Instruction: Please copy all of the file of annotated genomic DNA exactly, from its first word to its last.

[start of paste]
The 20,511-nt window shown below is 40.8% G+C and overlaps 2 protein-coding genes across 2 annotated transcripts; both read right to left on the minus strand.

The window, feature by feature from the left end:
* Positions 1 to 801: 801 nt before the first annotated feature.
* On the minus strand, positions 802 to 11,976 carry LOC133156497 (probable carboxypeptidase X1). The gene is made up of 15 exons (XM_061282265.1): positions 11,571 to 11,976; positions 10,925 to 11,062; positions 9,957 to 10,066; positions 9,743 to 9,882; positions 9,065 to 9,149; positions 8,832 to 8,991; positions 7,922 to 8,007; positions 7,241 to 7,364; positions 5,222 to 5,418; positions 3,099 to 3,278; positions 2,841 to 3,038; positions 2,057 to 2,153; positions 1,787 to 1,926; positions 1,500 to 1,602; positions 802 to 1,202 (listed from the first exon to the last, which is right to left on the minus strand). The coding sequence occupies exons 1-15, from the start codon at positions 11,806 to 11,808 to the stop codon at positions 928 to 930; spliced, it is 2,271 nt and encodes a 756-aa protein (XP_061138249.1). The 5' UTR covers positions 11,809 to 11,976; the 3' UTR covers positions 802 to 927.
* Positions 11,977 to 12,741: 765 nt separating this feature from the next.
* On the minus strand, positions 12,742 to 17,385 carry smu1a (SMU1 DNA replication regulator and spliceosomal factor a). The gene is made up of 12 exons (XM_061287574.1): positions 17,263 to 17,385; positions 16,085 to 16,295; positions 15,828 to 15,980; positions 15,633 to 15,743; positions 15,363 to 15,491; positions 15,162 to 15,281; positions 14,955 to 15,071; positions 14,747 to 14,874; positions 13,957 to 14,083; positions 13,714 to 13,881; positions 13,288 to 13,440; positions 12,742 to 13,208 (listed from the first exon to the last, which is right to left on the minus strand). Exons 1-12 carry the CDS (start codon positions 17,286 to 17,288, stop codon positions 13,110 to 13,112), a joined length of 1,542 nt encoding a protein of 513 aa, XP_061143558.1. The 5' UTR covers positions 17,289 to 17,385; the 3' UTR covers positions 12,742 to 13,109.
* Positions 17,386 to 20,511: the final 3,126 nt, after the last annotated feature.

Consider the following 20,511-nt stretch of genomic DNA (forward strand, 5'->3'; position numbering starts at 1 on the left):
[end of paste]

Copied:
The 20,511-nt window shown below is 40.8% G+C and overlaps 2 protein-coding genes across 2 annotated transcripts; both read right to left on the minus strand.

The window, feature by feature from the left end:
* Positions 1 to 801: 801 nt before the first annotated feature.
* On the minus strand, positions 802 to 11,976 carry LOC133156497 (probable carboxypeptidase X1). The gene is made up of 15 exons (XM_061282265.1): positions 11,571 to 11,976; positions 10,925 to 11,062; positions 9,957 to 10,066; positions 9,743 to 9,882; positions 9,065 to 9,149; positions 8,832 to 8,991; positions 7,922 to 8,007; positions 7,241 to 7,364; positions 5,222 to 5,418; positions 3,099 to 3,278; positions 2,841 to 3,038; positions 2,057 to 2,153; positions 1,787 to 1,926; positions 1,500 to 1,602; positions 802 to 1,202 (listed from the first exon to the last, which is right to left on the minus strand). The coding sequence occupies exons 1-15, from the start codon at positions 11,806 to 11,808 to the stop codon at positions 928 to 930; spliced, it is 2,271 nt and encodes a 756-aa protein (XP_061138249.1). The 5' UTR covers positions 11,809 to 11,976; the 3' UTR covers positions 802 to 927.
* Positions 11,977 to 12,741: 765 nt separating this feature from the next.
* On the minus strand, positions 12,742 to 17,385 carry smu1a (SMU1 DNA replication regulator and spliceosomal factor a). The gene is made up of 12 exons (XM_061287574.1): positions 17,263 to 17,385; positions 16,085 to 16,295; positions 15,828 to 15,980; positions 15,633 to 15,743; positions 15,363 to 15,491; positions 15,162 to 15,281; positions 14,955 to 15,071; positions 14,747 to 14,874; positions 13,957 to 14,083; positions 13,714 to 13,881; positions 13,288 to 13,440; positions 12,742 to 13,208 (listed from the first exon to the last, which is right to left on the minus strand). Exons 1-12 carry the CDS (start codon positions 17,286 to 17,288, stop codon positions 13,110 to 13,112), a joined length of 1,542 nt encoding a protein of 513 aa, XP_061143558.1. The 5' UTR covers positions 17,289 to 17,385; the 3' UTR covers positions 12,742 to 13,109.
* Positions 17,386 to 20,511: the final 3,126 nt, after the last annotated feature.

Consider the following 20,511-nt stretch of genomic DNA (forward strand, 5'->3'; position numbering starts at 1 on the left):